(Image credit: Future)
For many, Gibson guitars are the epitome of rock ‘n’ roll. From their drop-dead gorgeous looks, gut-punching tone and effortless playability, these guitars are as much a part of the genre as leather jackets, questionable tattoos and too much drinking. Of course, Gibson has many iconic models in their diverse catalog, from the punk-ready Junior to the bluesy ES-335. Still, no models are quite as legendary as the formidable Les Paul and the devilish SG.
Now, while it’s fair to say that this duo of guitars are two sides of the same Gibson-shaped coin, they do offer their own unique spin on the dual humbucker formula you’ve come to expect from the Nashville guitar titan. One is a flamed-topped beauty that’s often found slung low from the shoulder of full-time guitar hero and part-time top hat collector Slash, while the other is a handsome collection of bevels and contours that has become synonymous with the world’s oldest schoolboy and certified rock god, Angus Young.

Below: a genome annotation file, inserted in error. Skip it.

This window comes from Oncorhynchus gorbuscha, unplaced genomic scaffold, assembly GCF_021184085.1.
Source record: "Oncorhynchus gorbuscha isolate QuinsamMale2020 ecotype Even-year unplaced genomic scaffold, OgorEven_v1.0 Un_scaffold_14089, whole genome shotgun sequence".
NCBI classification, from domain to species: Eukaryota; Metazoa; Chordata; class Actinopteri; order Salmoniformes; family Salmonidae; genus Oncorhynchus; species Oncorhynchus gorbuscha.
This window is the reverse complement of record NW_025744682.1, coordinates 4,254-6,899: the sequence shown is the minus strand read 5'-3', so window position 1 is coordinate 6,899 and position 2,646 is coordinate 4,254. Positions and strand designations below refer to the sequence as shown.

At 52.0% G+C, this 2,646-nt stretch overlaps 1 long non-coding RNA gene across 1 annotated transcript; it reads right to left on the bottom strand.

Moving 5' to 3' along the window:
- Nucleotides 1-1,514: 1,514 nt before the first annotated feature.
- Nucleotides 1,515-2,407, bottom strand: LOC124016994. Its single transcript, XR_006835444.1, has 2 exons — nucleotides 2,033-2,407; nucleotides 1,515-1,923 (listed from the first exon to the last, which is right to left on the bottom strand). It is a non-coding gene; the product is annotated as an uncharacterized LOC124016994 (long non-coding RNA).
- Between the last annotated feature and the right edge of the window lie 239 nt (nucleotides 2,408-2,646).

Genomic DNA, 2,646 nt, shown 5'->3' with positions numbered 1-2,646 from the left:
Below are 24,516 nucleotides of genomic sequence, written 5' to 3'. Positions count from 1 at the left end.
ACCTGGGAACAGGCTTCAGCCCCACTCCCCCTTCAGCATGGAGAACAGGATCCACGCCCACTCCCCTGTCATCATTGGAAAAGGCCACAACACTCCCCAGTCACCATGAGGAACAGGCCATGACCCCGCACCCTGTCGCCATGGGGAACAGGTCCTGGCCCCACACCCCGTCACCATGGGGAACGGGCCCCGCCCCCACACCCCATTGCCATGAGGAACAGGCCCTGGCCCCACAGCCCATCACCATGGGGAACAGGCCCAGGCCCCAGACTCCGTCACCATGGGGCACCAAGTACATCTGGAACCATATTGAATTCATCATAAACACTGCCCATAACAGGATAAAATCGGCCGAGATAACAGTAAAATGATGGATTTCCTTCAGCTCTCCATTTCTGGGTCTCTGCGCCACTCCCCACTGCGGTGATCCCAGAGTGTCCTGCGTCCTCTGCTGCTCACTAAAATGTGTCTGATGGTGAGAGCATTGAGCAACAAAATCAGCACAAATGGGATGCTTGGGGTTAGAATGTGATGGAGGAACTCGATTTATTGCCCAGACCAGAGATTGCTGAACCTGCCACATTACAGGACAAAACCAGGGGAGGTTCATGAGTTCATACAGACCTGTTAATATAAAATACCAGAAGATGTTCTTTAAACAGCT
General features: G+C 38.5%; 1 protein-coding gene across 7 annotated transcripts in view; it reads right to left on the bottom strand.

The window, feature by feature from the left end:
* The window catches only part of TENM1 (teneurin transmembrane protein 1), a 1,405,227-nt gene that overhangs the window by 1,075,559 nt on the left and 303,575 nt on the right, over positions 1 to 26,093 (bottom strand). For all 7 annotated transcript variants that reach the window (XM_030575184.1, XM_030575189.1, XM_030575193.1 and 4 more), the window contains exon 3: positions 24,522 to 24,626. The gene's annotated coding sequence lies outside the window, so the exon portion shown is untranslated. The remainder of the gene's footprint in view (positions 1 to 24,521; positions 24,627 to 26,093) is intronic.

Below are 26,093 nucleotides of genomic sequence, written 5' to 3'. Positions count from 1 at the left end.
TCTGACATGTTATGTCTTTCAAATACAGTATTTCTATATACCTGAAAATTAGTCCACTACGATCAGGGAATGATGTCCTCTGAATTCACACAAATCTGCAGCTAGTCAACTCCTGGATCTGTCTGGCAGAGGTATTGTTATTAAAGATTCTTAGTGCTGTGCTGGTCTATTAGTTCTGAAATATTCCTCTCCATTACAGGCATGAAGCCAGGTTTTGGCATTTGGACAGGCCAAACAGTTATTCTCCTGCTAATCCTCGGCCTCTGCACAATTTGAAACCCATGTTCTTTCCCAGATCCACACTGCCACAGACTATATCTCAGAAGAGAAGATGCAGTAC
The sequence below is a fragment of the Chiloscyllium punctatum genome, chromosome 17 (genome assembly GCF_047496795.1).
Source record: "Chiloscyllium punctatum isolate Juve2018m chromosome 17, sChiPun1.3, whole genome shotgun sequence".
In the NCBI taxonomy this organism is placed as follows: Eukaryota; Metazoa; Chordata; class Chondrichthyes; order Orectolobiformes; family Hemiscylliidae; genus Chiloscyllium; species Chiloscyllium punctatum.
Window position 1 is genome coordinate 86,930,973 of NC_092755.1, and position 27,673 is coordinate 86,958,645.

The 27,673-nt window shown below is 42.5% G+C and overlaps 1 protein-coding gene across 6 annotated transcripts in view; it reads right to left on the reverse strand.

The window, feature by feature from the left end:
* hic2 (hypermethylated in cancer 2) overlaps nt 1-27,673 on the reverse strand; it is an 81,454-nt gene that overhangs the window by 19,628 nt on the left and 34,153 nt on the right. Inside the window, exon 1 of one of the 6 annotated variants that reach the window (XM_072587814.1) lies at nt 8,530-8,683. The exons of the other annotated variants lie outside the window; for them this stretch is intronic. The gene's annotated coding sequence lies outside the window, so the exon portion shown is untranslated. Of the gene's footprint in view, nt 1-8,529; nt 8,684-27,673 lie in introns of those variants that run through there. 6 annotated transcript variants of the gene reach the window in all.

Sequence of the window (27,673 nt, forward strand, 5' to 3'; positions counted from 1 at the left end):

So, with that in mind, if you’ve ever thought to yourself, “Gibson SG vs Gibson Les Paul: what’s the difference?” You’re in luck, as we’re here to walk you through the main distinctions between each model and their remarkable history – we’ll even give you some handy buying advice if you fancy picking one up for yourself.
So, without further ado, let’s dive into the Les Paul and SG and see which is the suitable model for you.
Gibson SG vs Gibson Les Paul: At a glance
Les Paul Standard ’60sBody Material: Mahogany Top: AA Flame Maple Neck: Mahogany Fingerboard: Rosewood Radius: 12″ Inlays: Acrylic Trapezoids Pickups: Burstbucker 61R/61T Weight Relief: None Tuning Machines: Grover Rotomatics w/ Kidney Buttons Finish: Gloss Nitrocellulose Lacquer Find out more: GibsonSG Standard ’61Body Material: Mahogany Top: N/ANeck: MahoganyFingerboard: RosewoodRadius: 12″Inlays: Acrylic TrapezoidsPickups: 60’s Bustbuckers Weight Relief: N/ATuning Machines: Vintage Deluxe with Keystone ButtonsFinish: Gloss Nitrocellulose LacquerFind out more: Gibson
Gibson SG vs Gibson Les Paul: A brief history
(Image credit: Future)
We’d go as far as to say that no two electric guitar models have their history so intertwined as the SG and the Les Paul – for a start, they were one and the same for a brief period of time. Before we jump ahead of ourselves, let’s start at the beginning.